Some of these issues have been resolved through innovative advances in computer and networked technologies. The authors suggest the combination of digital storytelling and project-based learning could serve to alleviate some of the issues that arise from traditional project based learning.

“Story-telling is an effective instructional strategy for promoting learning motivations, and improving learning performance of students.” (Hung, C.-Met al., p. 369, 2012)   Digital storytelling, combining text, sound, visual images, in powerful vignettes,   serves to attract and keep student attention. The structure of story allows students to organise prior knowledge, connect to new ideas, and increase comprehension of a topic.

This study focuses on four questions:

  1. Will the project-based digital storytelling improve the students’ learning motivation in science courses?
  2. Will the project-based digital storytelling improve the students’ problem-solving competence?
  3. Will the project-based digital storytelling improve the students’ learning achievement in science courses?
  4. Will different genders have different learning outcomes with the project-based digital storytelling approach?

The authors created a study designed to combine digital story telling with PBL. A total of 117 Grade 5 students were assigned to either a control group, or an experimental group. The control group experienced traditional PBL, the second group experienced PBL with digital storytelling. Groups of students were given five learning tasks, centered on questions of sustainability: global warming, energy conservation and consumption, and energy saving actions. Both groups collected data. The control group were asked to analyze and then create a power-point presentation. The experimental group was asked to document their findings by engaging in a task that included photography, developing a storyline based on images, producing a film, and presenting their story.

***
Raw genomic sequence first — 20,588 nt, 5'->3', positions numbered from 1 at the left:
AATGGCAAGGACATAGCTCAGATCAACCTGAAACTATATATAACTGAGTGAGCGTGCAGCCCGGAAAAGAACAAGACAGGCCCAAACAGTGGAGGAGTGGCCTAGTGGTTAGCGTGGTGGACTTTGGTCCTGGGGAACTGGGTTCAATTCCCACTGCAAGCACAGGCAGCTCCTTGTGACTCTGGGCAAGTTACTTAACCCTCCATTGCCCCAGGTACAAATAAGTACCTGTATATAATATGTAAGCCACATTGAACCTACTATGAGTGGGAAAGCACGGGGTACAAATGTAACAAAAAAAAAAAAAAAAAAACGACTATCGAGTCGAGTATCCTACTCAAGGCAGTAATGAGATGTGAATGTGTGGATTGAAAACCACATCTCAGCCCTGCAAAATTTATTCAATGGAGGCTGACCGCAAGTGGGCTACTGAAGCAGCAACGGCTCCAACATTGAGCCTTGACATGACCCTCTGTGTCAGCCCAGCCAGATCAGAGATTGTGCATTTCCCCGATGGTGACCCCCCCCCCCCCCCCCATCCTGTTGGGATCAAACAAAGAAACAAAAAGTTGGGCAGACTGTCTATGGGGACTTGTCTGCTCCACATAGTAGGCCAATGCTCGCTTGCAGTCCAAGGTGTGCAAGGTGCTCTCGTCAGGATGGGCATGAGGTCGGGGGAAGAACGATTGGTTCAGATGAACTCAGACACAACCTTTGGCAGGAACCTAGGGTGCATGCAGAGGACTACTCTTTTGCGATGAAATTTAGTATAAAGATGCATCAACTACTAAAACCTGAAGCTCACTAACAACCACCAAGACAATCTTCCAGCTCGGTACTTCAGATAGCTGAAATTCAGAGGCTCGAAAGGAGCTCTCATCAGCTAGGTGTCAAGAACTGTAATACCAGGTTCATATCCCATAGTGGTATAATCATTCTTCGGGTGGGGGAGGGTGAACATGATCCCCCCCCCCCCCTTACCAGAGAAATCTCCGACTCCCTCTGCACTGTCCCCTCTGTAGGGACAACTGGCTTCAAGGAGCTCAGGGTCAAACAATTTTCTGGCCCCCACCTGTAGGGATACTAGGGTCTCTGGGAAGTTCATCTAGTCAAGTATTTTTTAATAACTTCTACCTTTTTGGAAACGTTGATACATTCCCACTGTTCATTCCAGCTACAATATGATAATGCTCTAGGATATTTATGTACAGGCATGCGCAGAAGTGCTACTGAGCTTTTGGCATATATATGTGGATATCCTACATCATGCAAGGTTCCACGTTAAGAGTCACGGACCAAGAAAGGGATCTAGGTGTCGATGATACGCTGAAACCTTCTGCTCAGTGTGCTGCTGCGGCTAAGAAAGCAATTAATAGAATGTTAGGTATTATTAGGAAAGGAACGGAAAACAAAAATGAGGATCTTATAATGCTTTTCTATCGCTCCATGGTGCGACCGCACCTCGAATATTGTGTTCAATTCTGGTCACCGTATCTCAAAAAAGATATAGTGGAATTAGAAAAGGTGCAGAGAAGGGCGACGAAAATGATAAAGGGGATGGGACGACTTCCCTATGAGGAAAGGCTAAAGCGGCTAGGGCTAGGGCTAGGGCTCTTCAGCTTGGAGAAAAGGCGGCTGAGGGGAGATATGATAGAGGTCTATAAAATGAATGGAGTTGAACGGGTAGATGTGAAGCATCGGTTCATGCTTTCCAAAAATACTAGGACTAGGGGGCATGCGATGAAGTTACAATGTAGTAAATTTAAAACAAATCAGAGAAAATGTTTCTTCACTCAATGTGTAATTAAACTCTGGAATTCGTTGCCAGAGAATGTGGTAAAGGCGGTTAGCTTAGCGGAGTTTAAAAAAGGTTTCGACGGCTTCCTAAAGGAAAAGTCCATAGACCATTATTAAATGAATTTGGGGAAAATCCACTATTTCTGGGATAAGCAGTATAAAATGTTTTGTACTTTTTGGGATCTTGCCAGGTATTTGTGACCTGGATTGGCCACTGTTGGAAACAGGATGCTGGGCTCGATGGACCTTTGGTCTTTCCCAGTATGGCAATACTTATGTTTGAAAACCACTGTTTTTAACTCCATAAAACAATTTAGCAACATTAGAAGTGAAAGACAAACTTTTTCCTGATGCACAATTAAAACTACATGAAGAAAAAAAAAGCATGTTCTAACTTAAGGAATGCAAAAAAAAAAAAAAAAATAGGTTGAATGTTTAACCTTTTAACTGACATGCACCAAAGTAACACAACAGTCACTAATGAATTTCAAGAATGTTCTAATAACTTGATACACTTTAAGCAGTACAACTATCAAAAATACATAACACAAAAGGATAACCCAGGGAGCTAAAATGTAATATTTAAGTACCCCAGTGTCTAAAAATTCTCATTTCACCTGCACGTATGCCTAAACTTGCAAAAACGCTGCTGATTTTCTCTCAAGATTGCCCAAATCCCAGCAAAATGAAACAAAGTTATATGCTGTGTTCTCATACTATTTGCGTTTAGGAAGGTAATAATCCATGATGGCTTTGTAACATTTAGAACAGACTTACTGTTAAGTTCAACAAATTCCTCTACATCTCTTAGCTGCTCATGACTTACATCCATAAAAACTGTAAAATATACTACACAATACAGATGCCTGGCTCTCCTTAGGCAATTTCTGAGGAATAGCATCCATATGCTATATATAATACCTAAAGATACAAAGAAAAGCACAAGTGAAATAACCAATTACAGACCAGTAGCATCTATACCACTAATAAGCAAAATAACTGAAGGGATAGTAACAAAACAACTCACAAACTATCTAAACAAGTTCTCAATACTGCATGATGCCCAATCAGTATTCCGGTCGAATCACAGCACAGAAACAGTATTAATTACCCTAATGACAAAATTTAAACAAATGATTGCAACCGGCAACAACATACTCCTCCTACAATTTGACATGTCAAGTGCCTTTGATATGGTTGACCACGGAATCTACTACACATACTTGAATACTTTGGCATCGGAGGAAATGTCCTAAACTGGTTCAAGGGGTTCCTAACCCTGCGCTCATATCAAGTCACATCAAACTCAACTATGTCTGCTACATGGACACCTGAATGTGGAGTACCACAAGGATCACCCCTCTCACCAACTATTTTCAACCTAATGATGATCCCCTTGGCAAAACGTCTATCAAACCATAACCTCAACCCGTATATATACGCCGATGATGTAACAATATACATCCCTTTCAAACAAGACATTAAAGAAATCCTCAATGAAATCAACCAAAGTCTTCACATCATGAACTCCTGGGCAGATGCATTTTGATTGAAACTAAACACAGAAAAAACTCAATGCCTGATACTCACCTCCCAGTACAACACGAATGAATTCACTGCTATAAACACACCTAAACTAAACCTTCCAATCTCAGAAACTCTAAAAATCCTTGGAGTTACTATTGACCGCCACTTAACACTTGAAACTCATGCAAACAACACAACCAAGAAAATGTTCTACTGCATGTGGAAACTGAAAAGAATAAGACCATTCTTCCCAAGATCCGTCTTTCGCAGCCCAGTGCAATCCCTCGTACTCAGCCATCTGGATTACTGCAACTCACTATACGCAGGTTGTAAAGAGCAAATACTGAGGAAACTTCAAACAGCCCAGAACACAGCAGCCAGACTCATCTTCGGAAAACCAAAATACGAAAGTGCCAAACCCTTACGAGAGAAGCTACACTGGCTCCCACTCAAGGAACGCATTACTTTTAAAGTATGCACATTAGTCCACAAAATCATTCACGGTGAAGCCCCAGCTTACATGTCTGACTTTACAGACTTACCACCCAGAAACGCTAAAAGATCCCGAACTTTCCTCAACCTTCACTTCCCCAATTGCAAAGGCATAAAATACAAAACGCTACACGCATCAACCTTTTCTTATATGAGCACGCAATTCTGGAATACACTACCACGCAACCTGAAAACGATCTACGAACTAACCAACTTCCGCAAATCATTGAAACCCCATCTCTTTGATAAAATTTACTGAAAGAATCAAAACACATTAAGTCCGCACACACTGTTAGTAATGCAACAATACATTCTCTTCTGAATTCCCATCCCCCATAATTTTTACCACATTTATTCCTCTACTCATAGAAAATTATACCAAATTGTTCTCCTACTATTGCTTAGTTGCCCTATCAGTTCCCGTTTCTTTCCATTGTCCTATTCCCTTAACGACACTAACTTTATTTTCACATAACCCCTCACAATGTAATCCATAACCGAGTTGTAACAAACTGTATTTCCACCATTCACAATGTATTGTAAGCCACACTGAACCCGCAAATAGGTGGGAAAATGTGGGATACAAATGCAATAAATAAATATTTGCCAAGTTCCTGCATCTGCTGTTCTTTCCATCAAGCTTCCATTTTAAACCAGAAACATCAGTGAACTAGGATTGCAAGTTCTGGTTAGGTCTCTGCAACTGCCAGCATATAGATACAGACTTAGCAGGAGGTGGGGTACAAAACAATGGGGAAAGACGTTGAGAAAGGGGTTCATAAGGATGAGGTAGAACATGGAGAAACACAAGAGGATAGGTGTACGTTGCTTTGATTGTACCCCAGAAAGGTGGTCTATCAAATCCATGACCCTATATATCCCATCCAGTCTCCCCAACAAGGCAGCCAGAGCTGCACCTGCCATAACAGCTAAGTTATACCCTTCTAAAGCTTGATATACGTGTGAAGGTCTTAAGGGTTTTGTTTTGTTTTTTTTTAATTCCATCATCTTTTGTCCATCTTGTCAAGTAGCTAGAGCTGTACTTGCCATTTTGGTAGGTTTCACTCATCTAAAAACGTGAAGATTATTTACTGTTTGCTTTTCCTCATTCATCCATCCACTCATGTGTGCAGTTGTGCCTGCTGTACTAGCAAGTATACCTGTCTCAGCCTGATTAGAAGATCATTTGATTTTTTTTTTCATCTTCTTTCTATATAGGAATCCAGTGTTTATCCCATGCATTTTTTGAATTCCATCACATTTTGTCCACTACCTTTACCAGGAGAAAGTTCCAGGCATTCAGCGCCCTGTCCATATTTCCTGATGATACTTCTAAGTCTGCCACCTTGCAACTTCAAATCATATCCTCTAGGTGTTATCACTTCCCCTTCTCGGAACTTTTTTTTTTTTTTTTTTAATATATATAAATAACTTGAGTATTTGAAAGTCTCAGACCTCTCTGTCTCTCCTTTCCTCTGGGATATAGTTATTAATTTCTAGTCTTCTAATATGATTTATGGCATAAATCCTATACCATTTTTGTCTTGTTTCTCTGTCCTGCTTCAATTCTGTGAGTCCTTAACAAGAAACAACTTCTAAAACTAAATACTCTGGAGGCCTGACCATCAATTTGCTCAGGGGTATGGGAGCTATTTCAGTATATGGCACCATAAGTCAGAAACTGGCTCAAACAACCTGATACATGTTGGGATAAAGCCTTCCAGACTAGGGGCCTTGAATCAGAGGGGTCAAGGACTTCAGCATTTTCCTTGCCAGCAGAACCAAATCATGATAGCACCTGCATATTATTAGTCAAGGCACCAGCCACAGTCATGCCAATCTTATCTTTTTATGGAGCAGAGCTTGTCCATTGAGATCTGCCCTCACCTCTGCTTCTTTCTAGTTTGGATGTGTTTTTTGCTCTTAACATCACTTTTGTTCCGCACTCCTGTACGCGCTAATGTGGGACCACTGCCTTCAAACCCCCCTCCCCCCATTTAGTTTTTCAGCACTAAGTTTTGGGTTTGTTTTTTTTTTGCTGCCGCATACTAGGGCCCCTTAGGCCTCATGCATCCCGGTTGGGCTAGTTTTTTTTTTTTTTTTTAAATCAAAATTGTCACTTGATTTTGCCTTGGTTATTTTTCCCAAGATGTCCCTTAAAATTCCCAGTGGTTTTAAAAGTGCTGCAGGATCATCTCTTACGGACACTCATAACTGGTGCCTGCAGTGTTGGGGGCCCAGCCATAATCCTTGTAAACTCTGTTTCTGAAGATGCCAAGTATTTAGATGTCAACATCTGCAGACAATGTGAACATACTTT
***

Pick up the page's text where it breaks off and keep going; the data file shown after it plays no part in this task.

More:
The results were summarized under the umbrella of the four guiding questions. Under the questions regarding impact on problem solving competence, science learning motivation and achievement, their data based on pre-and post testing indicates an “obviously superior” performance from the experimental group.  Regarding the effect of gender on participation, they found both genders benefited from digital storytelling in PBL.

In addition, students were randomly selected for interviews to provide feedback. Students indicated feeling a sense of achievement and confidence, and an increase in interest in the topic. The authors “concluded that the project-based digital storytelling approach not only enhanced the students’ learning achievement and problem-solving competence, but also improved their learning attitude and motivation. Such satisfactory results are due to the lead-in of the digital storytelling strategy in the project-based learning activity, which enabled the students to solve problems cooperatively in a more interesting manner.”  (Hung, C.-Met al., p. 379, 2012)

The authors recognise some limitations. This study is focused on science at middle school and generalising results to other subjects or ages is problematic. The software used was step by step and procedural, so further studies engaging in platforms that allow for more flexibility are suggested.

Thoughts on the research:

This study was helpful in giving background and support to many ideas that I have been trying to articulate in regards to story telling and digital story telling. As always, it raises question for me that need to be explored.

What role does novelty play?